I would just point out that your professor, too, is arguing from an ethical, religious, philosophical standpoint rather than a scientific one.

I did point out all the things that were mentioned in this thread and posted the links to the sites that were provided to me from this forum.

My professor does not differentiate between adult stem cells and embryonic stem cells. Another student posted information from Pres. Bush’s speech from 2001 about this topic. From there I was discussing how ASC were used successfully in treating diseases (and I posted the link that listed all of them). It seems that the other student, who shares my view, and I ruffled the professor’s feathers.

I told her that she expects us to be open minded in this class, but she should do the same because it is wrong to impose her view as being right and those of us who disagree, as being wrong.

This is proving to be quite interesting indeed :slight_smile:

You are right!

When I said to her that her statement about us religious folk believing that all ova are the beginning of life is wrong, that we believe life begins at conception, in other words FERTILIZED ova are the beginning of life, this is what she said to me: There are no errors in my spelling, punctuation, grammar, or sentence structure. You can obtain extra points by finding my writing errors. I choose what I want to say. You can critique how it is written. By the way, I am not religious.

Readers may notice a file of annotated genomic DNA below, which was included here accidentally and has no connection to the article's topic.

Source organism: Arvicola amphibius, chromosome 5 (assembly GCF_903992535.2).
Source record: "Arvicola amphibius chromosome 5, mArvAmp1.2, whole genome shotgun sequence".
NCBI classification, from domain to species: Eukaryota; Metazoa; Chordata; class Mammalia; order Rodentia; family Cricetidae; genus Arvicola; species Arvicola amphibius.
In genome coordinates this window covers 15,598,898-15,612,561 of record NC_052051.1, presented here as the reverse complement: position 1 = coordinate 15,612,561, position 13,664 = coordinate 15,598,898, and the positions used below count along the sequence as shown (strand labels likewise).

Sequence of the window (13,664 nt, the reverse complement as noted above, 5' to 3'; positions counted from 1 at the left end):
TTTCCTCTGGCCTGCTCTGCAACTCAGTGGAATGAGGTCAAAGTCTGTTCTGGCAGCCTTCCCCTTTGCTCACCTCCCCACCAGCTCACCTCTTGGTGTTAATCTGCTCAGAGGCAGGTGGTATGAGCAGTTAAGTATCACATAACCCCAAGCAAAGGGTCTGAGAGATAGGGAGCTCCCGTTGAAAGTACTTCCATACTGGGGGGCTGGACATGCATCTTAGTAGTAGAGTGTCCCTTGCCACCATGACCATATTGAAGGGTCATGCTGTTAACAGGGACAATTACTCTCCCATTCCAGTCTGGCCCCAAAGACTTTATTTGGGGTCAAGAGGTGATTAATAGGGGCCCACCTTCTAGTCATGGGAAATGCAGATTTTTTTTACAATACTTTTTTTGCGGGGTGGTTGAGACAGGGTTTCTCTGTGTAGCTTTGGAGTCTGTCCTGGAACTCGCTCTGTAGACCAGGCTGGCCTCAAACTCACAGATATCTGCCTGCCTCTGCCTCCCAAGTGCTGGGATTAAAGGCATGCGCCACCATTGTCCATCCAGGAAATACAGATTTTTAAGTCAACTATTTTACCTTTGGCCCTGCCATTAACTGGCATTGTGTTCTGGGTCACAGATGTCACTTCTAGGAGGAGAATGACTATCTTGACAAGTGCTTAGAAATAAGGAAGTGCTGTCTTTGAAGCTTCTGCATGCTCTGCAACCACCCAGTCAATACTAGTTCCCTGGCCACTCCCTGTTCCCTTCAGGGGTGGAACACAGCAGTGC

So I responded to her that I thought it would be proper to present the opposing opinion in the proper context. I also said that I gathered she was not religious, that she is at best agnostic, most probably atheistic. I said that was fine with me, I still respect her as a person even though I do not agree with her.

She has not responded to that post yet, I really don’t think she will.:slight_smile:

Brilliant post! Kellyb32, I would use this response word for word (with permission, of course;) )!

So what does the prof think that human embryos are if not human beings?
Are they not distinct individuals of the human species?